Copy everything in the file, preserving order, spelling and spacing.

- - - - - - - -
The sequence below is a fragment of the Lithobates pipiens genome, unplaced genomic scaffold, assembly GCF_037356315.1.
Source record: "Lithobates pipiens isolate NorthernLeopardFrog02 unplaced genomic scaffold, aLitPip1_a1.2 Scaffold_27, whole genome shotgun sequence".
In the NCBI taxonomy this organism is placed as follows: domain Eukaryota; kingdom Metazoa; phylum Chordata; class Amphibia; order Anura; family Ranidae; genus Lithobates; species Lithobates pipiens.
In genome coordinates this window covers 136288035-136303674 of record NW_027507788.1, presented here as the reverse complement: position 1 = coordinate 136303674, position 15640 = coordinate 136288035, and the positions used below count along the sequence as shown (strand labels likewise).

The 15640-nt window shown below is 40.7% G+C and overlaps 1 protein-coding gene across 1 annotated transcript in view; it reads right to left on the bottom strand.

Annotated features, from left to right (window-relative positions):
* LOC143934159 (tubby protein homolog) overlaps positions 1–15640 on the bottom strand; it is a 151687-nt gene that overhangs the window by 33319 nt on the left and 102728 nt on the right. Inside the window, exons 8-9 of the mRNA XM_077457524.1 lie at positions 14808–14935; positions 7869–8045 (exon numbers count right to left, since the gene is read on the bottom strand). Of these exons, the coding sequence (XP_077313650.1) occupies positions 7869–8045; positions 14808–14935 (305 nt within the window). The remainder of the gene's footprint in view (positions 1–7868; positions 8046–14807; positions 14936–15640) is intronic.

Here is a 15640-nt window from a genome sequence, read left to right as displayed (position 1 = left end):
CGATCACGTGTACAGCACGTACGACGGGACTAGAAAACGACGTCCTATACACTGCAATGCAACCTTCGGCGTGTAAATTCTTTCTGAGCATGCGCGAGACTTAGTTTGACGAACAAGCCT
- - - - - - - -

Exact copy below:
The sequence below is a fragment of the Lithobates pipiens genome, unplaced genomic scaffold, assembly GCF_037356315.1.
Source record: "Lithobates pipiens isolate NorthernLeopardFrog02 unplaced genomic scaffold, aLitPip1_a1.2 Scaffold_27, whole genome shotgun sequence".
In the NCBI taxonomy this organism is placed as follows: domain Eukaryota; kingdom Metazoa; phylum Chordata; class Amphibia; order Anura; family Ranidae; genus Lithobates; species Lithobates pipiens.
In genome coordinates this window covers 136288035-136303674 of record NW_027507788.1, presented here as the reverse complement: position 1 = coordinate 136303674, position 15640 = coordinate 136288035, and the positions used below count along the sequence as shown (strand labels likewise).

The 15640-nt window shown below is 40.7% G+C and overlaps 1 protein-coding gene across 1 annotated transcript in view; it reads right to left on the bottom strand.

Annotated features, from left to right (window-relative positions):
* LOC143934159 (tubby protein homolog) overlaps positions 1–15640 on the bottom strand; it is a 151687-nt gene that overhangs the window by 33319 nt on the left and 102728 nt on the right. Inside the window, exons 8-9 of the mRNA XM_077457524.1 lie at positions 14808–14935; positions 7869–8045 (exon numbers count right to left, since the gene is read on the bottom strand). Of these exons, the coding sequence (XP_077313650.1) occupies positions 7869–8045; positions 14808–14935 (305 nt within the window). The remainder of the gene's footprint in view (positions 1–7868; positions 8046–14807; positions 14936–15640) is intronic.

Here is a 15640-nt window from a genome sequence, read left to right as displayed (position 1 = left end):
CGATCACGTGTACAGCACGTACGACGGGACTAGAAAACGACGTCCTATACACTGCAATGCAACCTTCGGCGTGTAAATTCTTTCTGAGCATGCGCGAGACTTAGTTTGACGAACAAGCCT